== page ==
Thursday, April 26, 2007

New Jersey Police Chief Norman Winters Indicted!

David W. Chen, "Corzine Leaves Hospital Bed For First Time Since Crash," in The New York Times, April 25, 2007, at p. B4.
Ronald Smothers, "Police Chief and Wife Accused of Bilking a Volunteer Group," in The New York Times, April 25, 2007, at p. B4.
"Corzine Says He's Blessed," in The New York Times, April 27, 2007, at p. A1, B5.

This is the third time this short piece is posted as a result of alterations by hackers. I am blocking "doubleclick" -- as usual. After reading this item, see if you can identify the parties responsible for this censorship effort. As of 12:48 P.M., April 27, 2007, I cannot get into my msn account or group. I'll keep trying.

Mr. Corzine appears to making a speedy recovery, much to the chagrin of acting governor and president of the State Senate, Richard J. Codey. Mr. Codey's prompt reaction to the Corzine accident left observers stunned both at Codey's lack of compassion for the governor and at the well-orchestrated campaign of vilification in blogs and media "outlets" suggesting that elected Governor Corzine somehow "caused" the accident by not wearing a seatbelt. It all seemed so well-prepared ahead of time. How strange? Next they will suggest that Corzine is "not in his right faculties." The goal is to continue the smear campaign, so as to intimidate other politicians and law enforcement officials. Corzine is stupid, not insane.

How could the Jersey Boys have known that the accident would take place? Now someone (probably at the behest of the Trenton Syndicate) is filing a citizen's complaint against Corzine for not wearing a seatbelt. This ugly and obvious effort to destroy a man's reputation, after he has suffered serious injuries in an accident taking place under mysterious circumstances, reveals the evil in the criminal-political organization still "running things" in New Jersey. How can any federal or other official feel safe in New Jersey? They can't.

The reaction from the people's governor is muted, but unmistakable: "It is not known when Mr. Corzine will make his first public appearance, or greet visitors beyond the small circle of family, friends and aides who have been allowed to see him so far. Mr. Codey, for one, has asked when he and his wife can visit but has yet been given no date."

Corzine is not anxious to see or hear the good wishes of the man who leapt into the governor's office, within moments of the accident, with the words: "I wear a seatbelt." Most of the reaction to Corzine's injuries -- despite an aggressive smear campaign in the media from fellow New Jersey Democrats -- has been positive and encouraging. You definitely want a stupid governor in Trenton if you're in the mob. They're not going to like Christie.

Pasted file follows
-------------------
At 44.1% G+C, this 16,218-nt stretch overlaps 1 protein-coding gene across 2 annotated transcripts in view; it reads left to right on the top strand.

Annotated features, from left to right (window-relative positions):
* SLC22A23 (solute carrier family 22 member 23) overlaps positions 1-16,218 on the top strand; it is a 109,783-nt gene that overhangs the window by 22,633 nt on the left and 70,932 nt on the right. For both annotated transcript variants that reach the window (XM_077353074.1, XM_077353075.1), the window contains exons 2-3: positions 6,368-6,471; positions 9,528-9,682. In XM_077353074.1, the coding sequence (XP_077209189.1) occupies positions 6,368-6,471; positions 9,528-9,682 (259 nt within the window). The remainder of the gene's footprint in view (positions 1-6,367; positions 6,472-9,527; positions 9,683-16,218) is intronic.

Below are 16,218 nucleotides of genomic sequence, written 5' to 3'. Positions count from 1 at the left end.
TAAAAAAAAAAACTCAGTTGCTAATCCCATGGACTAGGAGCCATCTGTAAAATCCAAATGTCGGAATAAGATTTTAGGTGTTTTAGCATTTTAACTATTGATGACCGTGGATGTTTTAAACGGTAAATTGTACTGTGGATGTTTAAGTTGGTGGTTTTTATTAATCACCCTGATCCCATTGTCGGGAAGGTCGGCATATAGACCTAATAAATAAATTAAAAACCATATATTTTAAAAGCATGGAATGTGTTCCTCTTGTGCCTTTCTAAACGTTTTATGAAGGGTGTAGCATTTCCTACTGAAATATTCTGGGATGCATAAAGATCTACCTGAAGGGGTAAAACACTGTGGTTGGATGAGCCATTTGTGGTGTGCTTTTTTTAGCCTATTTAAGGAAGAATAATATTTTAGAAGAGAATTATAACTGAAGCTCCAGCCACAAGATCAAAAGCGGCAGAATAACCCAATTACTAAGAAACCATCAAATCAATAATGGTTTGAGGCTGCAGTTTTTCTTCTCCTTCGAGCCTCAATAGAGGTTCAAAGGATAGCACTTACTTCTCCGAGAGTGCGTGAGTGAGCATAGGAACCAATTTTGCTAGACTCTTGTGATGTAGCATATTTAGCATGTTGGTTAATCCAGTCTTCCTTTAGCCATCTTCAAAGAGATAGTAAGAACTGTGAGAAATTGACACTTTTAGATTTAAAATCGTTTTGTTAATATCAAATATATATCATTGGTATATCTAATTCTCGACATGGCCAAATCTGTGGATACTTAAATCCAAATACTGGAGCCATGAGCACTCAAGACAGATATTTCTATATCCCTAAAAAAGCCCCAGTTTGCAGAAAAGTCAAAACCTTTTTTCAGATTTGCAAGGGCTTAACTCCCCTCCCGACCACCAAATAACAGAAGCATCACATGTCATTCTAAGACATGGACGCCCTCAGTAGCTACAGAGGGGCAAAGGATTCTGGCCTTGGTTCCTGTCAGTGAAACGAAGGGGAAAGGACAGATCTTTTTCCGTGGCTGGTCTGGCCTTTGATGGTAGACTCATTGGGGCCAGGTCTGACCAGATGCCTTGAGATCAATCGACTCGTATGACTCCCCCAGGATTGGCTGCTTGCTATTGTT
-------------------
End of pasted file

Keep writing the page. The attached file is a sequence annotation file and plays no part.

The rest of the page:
Mr. Codey now claims to have spoken to Governor Corzine by phone for six minutes while the acting-governor was on the Parkway. "I wore my safety belt," Mr. Codey said, rubbing a little more salt in Corzine's wounds with undisguised glee.

Miraculously, the Democrat machine in control of New Jersey government went after political corruption on a small scale -- but only in the form of a member of the opposing political party -- indicting Norman Frank Winters, Chief of Police in Clayton, N.J., on the grounds, allegedly, that Mr. Winters presumed to steal as much as Trenton's Democrats. Winters joined the wrong party in New Jersey. Such effrontery must not go unpunished:

"Mr. Winters and his wife, Bernice, were accused of bilking Mothers Against Drunk Driving of $150,000" -- New Jersey's Corrupt Political Machine calls that "chump change," with a hideous chuckle, as billions more continue to disappear in Trenton -- "in the three years when one or the other [of the Winters] headed the state's volunteer chapter."

Members of the Trenton Syndicate are hoping that these items will serve as distractions for the public from the billions "exiting" the state's pension fund. Trenton anticipates federal indictments of prominent Garden State politicians resulting from any one of several federal investigations into the aptly named "Christmas Tree" items in the state's budget and those infamous "shenanigans" with the pension fund.

Meanwhile, New Jersey's Supreme Court "justices" have officially approved the composition of a symphony and volumes of poetry in their honor, accompanied by new portraits of each justice scheduled for unveiling sometime this summer. The "justices" are now renewing requests for increased pay for themselves and guarantees that their pension funds will not be stolen, whatever happens to the pensions of other state employees.

Mr. Corzine's return -- accompanied, no doubt, by further stories in the media concerning Mr. Corzine's love life or how he spends his own money -- may curtail some of the worst excesses of the Jersey mob, although this can never be known for sure. I am still dealing with the usual harassment efforts taking place in public and known to the authorities. Thus, "urinating" (as it were) on the First Amendment is a matter of hilarity and indifference to the Jersey mob and their "paid for" judges. Youz guys make me sick!

Mr. Codey, allegedly, was overheard to say: "Hey, nobody messes with my pension money!"

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